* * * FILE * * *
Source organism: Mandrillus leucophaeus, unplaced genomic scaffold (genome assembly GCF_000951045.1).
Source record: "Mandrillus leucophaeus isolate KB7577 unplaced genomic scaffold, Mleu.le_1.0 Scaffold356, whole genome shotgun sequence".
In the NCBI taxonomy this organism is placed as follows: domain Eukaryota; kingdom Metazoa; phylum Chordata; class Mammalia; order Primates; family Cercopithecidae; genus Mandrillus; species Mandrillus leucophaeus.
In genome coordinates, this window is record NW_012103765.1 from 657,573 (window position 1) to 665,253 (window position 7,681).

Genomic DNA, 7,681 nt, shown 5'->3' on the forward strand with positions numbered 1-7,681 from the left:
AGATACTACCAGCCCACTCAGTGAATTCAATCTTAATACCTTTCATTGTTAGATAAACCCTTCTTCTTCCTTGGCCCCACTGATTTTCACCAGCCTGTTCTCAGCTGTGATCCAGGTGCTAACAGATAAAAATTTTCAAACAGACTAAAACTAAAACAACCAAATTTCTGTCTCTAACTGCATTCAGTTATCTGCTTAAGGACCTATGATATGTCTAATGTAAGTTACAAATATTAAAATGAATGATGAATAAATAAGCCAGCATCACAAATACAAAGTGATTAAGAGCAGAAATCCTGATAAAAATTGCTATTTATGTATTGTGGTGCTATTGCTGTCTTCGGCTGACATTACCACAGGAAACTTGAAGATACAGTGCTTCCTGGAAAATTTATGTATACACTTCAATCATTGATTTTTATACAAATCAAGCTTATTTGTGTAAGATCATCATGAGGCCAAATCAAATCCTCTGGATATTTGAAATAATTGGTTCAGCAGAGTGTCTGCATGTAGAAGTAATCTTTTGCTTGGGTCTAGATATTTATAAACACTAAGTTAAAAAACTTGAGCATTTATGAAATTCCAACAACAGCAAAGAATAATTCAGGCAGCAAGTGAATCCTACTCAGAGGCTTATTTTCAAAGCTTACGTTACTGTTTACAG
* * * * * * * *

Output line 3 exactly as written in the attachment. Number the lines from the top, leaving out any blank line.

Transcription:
In the NCBI taxonomy this organism is placed as follows: domain Eukaryota; kingdom Metazoa; phylum Chordata; class Mammalia; order Primates; family Cercopithecidae; genus Mandrillus; species Mandrillus leucophaeus.